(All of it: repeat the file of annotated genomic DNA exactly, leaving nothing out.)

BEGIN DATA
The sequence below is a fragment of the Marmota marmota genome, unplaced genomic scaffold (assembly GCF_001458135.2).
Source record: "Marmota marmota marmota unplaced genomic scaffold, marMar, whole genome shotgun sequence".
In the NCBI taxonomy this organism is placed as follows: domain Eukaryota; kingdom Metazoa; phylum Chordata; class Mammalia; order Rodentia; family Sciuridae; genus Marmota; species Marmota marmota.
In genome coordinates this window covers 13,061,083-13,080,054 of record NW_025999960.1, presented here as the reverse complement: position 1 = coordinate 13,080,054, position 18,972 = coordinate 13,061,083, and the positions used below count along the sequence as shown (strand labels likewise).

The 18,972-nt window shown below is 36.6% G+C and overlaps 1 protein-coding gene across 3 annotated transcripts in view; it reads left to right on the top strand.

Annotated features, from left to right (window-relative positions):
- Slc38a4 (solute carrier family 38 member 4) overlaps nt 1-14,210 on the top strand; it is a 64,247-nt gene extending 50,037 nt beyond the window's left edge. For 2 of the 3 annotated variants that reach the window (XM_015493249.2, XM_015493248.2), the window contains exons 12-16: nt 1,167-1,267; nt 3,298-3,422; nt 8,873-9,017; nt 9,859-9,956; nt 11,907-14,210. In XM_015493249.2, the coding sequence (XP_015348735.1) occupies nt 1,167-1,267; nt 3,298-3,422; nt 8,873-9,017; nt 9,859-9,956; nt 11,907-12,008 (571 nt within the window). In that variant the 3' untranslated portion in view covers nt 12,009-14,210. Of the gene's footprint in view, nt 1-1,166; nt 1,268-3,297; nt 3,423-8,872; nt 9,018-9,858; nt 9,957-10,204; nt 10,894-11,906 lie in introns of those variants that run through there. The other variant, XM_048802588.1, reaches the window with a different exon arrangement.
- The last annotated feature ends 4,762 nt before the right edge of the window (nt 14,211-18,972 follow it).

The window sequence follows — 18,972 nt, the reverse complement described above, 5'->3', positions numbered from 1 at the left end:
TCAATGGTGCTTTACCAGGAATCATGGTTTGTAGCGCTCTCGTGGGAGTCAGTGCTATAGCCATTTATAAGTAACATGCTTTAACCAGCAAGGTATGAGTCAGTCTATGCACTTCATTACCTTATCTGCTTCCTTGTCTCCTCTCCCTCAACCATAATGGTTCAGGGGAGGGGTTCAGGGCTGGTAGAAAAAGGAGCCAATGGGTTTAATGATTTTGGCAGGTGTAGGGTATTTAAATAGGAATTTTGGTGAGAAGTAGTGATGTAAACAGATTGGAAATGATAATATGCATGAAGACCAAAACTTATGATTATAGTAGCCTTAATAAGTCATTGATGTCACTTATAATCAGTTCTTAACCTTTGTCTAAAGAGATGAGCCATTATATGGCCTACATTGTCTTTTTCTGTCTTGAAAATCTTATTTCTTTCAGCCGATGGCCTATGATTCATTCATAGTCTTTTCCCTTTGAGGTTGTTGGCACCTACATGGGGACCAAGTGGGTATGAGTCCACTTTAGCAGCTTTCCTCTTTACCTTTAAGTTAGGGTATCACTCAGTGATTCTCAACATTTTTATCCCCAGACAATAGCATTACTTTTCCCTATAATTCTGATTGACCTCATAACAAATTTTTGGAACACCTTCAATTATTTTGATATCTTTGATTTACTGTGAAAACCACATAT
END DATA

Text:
The sequence below is a fragment of the Marmota marmota genome, unplaced genomic scaffold (assembly GCF_001458135.2).
Source record: "Marmota marmota marmota unplaced genomic scaffold, marMar, whole genome shotgun sequence".
In the NCBI taxonomy this organism is placed as follows: domain Eukaryota; kingdom Metazoa; phylum Chordata; class Mammalia; order Rodentia; family Sciuridae; genus Marmota; species Marmota marmota.
In genome coordinates this window covers 13,061,083-13,080,054 of record NW_025999960.1, presented here as the reverse complement: position 1 = coordinate 13,080,054, position 18,972 = coordinate 13,061,083, and the positions used below count along the sequence as shown (strand labels likewise).

The 18,972-nt window shown below is 36.6% G+C and overlaps 1 protein-coding gene across 3 annotated transcripts in view; it reads left to right on the top strand.

Annotated features, from left to right (window-relative positions):
- Slc38a4 (solute carrier family 38 member 4) overlaps nt 1-14,210 on the top strand; it is a 64,247-nt gene extending 50,037 nt beyond the window's left edge. For 2 of the 3 annotated variants that reach the window (XM_015493249.2, XM_015493248.2), the window contains exons 12-16: nt 1,167-1,267; nt 3,298-3,422; nt 8,873-9,017; nt 9,859-9,956; nt 11,907-14,210. In XM_015493249.2, the coding sequence (XP_015348735.1) occupies nt 1,167-1,267; nt 3,298-3,422; nt 8,873-9,017; nt 9,859-9,956; nt 11,907-12,008 (571 nt within the window). In that variant the 3' untranslated portion in view covers nt 12,009-14,210. Of the gene's footprint in view, nt 1-1,166; nt 1,268-3,297; nt 3,423-8,872; nt 9,018-9,858; nt 9,957-10,204; nt 10,894-11,906 lie in introns of those variants that run through there. The other variant, XM_048802588.1, reaches the window with a different exon arrangement.
- The last annotated feature ends 4,762 nt before the right edge of the window (nt 14,211-18,972 follow it).

The window sequence follows — 18,972 nt, the reverse complement described above, 5'->3', positions numbered from 1 at the left end:
TCAATGGTGCTTTACCAGGAATCATGGTTTGTAGCGCTCTCGTGGGAGTCAGTGCTATAGCCATTTATAAGTAACATGCTTTAACCAGCAAGGTATGAGTCAGTCTATGCACTTCATTACCTTATCTGCTTCCTTGTCTCCTCTCCCTCAACCATAATGGTTCAGGGGAGGGGTTCAGGGCTGGTAGAAAAAGGAGCCAATGGGTTTAATGATTTTGGCAGGTGTAGGGTATTTAAATAGGAATTTTGGTGAGAAGTAGTGATGTAAACAGATTGGAAATGATAATATGCATGAAGACCAAAACTTATGATTATAGTAGCCTTAATAAGTCATTGATGTCACTTATAATCAGTTCTTAACCTTTGTCTAAAGAGATGAGCCATTATATGGCCTACATTGTCTTTTTCTGTCTTGAAAATCTTATTTCTTTCAGCCGATGGCCTATGATTCATTCATAGTCTTTTCCCTTTGAGGTTGTTGGCACCTACATGGGGACCAAGTGGGTATGAGTCCACTTTAGCAGCTTTCCTCTTTACCTTTAAGTTAGGGTATCACTCAGTGATTCTCAACATTTTTATCCCCAGACAATAGCATTACTTTTCCCTATAATTCTGATTGACCTCATAACAAATTTTTGGAACACCTTCAATTATTTTGATATCTTTGATTTACTGTGAAAACCACATAT